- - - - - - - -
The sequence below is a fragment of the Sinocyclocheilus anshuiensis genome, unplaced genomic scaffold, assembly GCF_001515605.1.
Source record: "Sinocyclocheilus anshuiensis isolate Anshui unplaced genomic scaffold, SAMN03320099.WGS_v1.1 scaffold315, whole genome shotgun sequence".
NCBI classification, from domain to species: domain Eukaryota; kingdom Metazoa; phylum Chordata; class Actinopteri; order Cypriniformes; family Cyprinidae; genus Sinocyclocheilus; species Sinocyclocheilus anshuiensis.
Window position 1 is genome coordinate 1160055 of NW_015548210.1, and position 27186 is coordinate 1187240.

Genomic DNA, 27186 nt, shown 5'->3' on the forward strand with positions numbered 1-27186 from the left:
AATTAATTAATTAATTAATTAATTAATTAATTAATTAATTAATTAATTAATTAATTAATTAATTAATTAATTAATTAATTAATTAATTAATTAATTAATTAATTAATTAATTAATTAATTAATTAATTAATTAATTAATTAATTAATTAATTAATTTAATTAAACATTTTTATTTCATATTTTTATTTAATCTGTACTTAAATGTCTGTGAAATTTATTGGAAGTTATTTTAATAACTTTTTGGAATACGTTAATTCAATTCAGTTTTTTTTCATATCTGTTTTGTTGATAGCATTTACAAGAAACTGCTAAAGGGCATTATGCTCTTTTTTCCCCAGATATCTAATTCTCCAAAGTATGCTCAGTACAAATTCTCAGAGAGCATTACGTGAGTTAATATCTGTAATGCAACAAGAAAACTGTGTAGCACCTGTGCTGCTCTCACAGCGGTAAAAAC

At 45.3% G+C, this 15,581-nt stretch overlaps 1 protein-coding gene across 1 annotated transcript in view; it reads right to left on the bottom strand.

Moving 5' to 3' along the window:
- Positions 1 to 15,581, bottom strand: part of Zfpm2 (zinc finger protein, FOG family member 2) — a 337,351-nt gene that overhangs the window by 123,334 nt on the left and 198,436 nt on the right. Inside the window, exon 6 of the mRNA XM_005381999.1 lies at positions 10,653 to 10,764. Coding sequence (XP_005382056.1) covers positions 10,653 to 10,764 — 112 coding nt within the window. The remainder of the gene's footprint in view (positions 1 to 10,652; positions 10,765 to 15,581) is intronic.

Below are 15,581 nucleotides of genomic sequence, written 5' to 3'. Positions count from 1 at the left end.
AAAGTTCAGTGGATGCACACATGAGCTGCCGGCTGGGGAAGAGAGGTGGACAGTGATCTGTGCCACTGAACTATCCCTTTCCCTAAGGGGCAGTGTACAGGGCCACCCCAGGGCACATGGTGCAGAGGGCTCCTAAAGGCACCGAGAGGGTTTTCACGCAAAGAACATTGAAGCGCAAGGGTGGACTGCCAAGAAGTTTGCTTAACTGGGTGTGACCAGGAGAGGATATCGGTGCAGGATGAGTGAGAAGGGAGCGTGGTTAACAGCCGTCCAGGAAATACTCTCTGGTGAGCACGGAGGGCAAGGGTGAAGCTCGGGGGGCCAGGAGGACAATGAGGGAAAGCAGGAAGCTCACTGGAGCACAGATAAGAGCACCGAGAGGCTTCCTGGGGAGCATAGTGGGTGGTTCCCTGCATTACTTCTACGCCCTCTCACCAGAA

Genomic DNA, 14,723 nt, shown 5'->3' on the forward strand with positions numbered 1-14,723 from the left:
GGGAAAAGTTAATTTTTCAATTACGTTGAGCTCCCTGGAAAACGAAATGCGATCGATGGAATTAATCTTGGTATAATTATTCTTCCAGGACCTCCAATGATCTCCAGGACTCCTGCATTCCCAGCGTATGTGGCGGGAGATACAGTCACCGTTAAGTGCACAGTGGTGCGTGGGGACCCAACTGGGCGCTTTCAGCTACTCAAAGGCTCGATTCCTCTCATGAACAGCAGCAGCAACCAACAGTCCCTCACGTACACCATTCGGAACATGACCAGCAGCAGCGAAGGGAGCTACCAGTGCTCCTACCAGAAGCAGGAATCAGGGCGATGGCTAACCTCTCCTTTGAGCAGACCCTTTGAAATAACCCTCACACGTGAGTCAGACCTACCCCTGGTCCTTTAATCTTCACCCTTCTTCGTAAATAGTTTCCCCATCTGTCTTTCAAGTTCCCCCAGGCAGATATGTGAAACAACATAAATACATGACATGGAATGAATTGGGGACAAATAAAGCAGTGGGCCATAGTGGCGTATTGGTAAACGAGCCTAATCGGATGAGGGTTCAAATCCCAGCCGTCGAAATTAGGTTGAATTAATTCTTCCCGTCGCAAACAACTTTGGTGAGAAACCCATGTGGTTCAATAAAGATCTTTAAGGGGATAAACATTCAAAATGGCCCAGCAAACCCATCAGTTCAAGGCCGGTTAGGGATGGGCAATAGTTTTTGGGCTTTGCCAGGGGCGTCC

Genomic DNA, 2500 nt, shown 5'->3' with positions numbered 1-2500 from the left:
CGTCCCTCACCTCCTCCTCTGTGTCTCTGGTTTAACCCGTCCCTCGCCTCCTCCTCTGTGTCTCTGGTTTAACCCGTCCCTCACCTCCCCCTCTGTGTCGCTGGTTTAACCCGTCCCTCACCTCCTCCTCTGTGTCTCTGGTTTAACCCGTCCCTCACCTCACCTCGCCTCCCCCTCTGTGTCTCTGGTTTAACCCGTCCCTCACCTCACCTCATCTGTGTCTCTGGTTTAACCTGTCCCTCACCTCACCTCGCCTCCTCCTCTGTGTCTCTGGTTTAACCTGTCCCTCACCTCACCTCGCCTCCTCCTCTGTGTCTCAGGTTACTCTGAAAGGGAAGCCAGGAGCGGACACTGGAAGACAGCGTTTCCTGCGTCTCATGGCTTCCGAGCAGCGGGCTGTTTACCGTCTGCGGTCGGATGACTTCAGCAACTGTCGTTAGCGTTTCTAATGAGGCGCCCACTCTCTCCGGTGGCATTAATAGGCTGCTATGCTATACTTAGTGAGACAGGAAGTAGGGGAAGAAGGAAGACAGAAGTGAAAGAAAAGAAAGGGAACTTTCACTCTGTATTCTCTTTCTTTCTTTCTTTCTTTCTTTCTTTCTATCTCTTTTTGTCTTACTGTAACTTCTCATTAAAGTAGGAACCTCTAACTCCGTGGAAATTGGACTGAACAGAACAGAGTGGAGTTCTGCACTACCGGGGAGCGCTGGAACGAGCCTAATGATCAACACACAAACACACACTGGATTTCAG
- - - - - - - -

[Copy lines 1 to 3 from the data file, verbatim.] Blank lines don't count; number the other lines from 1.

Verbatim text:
The sequence below is a fragment of the Sinocyclocheilus anshuiensis genome, unplaced genomic scaffold, assembly GCF_001515605.1.
Source record: "Sinocyclocheilus anshuiensis isolate Anshui unplaced genomic scaffold, SAMN03320099.WGS_v1.1 scaffold315, whole genome shotgun sequence".
NCBI classification, from domain to species: domain Eukaryota; kingdom Metazoa; phylum Chordata; class Actinopteri; order Cypriniformes; family Cyprinidae; genus Sinocyclocheilus; species Sinocyclocheilus anshuiensis.